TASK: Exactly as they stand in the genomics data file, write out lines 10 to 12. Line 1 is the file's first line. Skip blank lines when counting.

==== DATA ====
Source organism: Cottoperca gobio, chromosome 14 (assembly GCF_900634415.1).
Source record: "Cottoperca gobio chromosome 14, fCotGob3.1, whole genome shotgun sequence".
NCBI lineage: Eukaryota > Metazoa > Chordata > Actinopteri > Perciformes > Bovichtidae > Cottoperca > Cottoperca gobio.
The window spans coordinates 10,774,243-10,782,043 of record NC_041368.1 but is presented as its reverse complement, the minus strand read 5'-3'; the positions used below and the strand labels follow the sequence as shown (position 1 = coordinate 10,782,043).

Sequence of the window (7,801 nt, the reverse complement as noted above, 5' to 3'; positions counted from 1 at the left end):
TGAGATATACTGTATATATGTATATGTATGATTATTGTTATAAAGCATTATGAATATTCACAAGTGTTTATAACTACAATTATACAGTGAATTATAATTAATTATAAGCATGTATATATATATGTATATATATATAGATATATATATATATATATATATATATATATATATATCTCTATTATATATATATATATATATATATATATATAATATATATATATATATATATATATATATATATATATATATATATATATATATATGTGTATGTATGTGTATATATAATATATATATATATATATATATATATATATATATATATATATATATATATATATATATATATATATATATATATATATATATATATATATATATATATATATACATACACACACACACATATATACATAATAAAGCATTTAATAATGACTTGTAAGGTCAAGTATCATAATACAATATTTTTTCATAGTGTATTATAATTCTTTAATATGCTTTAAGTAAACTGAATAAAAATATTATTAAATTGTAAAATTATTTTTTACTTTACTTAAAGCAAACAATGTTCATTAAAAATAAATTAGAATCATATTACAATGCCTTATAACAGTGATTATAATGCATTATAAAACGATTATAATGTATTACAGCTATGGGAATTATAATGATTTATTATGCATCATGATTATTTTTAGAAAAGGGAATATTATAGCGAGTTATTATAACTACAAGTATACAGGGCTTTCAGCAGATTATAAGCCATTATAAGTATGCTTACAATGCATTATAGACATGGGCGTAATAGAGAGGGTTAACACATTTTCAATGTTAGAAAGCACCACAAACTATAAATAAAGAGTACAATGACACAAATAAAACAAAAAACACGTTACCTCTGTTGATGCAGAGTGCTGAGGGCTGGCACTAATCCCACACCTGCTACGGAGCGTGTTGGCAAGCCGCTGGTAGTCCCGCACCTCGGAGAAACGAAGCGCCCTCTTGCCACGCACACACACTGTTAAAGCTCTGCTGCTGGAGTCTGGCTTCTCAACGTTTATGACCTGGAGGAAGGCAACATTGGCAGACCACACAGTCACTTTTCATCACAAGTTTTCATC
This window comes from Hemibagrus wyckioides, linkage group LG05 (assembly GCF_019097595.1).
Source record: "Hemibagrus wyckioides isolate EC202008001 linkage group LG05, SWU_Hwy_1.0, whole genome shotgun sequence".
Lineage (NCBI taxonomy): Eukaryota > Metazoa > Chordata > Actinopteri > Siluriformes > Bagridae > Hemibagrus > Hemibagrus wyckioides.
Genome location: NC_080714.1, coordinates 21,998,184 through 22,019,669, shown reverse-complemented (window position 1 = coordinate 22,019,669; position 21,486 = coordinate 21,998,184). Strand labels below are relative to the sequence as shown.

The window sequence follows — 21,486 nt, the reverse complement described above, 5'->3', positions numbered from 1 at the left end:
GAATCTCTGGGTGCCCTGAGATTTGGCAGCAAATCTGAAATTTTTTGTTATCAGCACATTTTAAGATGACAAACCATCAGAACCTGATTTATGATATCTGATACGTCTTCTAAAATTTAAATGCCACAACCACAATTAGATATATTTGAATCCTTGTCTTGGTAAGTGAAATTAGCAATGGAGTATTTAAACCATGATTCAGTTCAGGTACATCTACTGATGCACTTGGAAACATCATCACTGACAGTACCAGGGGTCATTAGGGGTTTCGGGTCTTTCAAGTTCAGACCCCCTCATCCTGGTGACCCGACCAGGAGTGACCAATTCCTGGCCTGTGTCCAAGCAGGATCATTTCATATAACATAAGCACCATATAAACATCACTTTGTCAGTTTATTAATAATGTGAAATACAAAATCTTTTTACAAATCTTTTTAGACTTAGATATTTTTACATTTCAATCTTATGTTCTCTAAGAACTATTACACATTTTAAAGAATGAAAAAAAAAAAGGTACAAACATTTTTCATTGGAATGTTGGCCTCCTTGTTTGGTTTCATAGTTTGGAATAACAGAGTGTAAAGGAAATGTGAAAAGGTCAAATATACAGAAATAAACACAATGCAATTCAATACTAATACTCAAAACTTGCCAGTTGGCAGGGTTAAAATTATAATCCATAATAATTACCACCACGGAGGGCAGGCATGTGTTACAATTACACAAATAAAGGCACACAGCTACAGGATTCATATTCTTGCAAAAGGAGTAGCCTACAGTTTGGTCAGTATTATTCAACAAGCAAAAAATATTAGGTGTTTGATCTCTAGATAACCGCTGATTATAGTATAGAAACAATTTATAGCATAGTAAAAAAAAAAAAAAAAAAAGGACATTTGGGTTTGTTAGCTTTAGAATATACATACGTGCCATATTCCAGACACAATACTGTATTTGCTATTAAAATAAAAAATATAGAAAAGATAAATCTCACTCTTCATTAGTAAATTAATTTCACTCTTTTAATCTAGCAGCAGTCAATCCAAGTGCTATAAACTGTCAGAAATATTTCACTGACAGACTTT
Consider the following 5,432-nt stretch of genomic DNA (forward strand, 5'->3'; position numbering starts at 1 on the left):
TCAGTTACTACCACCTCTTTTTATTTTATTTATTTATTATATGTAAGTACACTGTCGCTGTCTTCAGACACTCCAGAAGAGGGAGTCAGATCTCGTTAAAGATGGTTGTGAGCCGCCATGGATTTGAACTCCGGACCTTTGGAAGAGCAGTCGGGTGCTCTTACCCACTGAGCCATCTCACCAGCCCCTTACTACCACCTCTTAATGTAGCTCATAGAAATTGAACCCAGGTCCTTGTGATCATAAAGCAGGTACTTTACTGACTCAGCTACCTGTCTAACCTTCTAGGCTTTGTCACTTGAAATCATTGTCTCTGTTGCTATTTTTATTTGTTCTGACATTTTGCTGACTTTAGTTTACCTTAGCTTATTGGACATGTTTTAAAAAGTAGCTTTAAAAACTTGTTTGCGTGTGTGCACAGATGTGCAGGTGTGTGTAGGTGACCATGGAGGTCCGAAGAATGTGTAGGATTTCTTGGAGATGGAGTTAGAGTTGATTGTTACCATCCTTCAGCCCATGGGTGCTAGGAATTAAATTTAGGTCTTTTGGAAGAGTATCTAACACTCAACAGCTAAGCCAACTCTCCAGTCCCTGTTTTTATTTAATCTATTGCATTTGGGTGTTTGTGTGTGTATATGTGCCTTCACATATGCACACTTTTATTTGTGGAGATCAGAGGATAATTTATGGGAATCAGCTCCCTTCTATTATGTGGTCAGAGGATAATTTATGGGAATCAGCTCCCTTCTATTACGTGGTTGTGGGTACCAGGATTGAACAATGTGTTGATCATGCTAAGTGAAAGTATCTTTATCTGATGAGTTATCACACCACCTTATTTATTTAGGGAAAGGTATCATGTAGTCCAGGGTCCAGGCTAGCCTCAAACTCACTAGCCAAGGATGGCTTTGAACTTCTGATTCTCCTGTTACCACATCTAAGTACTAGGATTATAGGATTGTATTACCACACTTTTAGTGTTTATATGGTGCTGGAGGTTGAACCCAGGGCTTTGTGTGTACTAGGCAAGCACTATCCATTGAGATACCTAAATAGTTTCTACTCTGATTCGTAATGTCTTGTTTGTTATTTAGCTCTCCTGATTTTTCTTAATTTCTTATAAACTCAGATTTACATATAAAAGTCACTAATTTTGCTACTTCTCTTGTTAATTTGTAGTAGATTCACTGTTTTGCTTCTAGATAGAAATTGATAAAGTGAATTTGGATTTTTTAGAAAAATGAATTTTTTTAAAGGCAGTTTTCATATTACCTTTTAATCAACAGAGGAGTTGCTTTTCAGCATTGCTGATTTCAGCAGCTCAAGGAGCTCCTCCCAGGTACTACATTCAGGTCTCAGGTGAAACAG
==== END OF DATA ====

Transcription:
Genome location: NC_080714.1, coordinates 21,998,184 through 22,019,669, shown reverse-complemented (window position 1 = coordinate 22,019,669; position 21,486 = coordinate 21,998,184). Strand labels below are relative to the sequence as shown.

The window sequence follows — 21,486 nt, the reverse complement described above, 5'->3', positions numbered from 1 at the left end:
GAATCTCTGGGTGCCCTGAGATTTGGCAGCAAATCTGAAATTTTTTGTTATCAGCACATTTTAAGATGACAAACCATCAGAACCTGATTTATGATATCTGATACGTCTTCTAAAATTTAAATGCCACAACCACAATTAGATATATTTGAATCCTTGTCTTGGTAAGTGAAATTAGCAATGGAGTATTTAAACCATGATTCAGTTCAGGTACATCTACTGATGCACTTGGAAACATCATCACTGACAGTACCAGGGGTCATTAGGGGTTTCGGGTCTTTCAAGTTCAGACCCCCTCATCCTGGTGACCCGACCAGGAGTGACCAATTCCTGGCCTGTGTCCAAGCAGGATCATTTCATATAACATAAGCACCATATAAACATCACTTTGTCAGTTTATTAATAATGTGAAATACAAAATCTTTTTACAAATCTTTTTAGACTTAGATATTTTTACATTTCAATCTTATGTTCTCTAAGAACTATTACACATTTTAAAGAATGAAAAAAAAAAAGGTACAAACATTTTTCATTGGAATGTTGGCCTCCTTGTTTGGTTTCATAGTTTGGAATAACAGAGTGTAAAGGAAATGTGAAAAGGTCAAATATACAGAAATAAACACAATGCAATTCAATACTAATACTCAAAACTTGCCAGTTGGCAGGGTTAAAATTATAATCCATAATAATTACCACCACGGAGGGCAGGCATGTGTTACAATTACACAAATAAAGGCACACAGCTACAGGATTCATATTCTTGCAAAAGGAGTAGCCTACAGTTTGGTCAGTATTATTCAACAAGCAAAAAATATTAGGTGTTTGATCTCTAGATAACCGCTGATTATAGTATAGAAACAATTTATAGCATAGTAAAAAAAAAAAAAAAAAAAGGACATTTGGGTTTGTTAGCTTTAGAATATACATACGTGCCATATTCCAGACACAATACTGTATTTGCTATTAAAATAAAAAATATAGAAAAGATAAATCTCACTCTTCATTAGTAAATTAATTTCACTCTTTTAATCTAGCAGCAGTCAATCCAAGTGCTATAAACTGTCAGAAATATTTCACTGACAGACTTT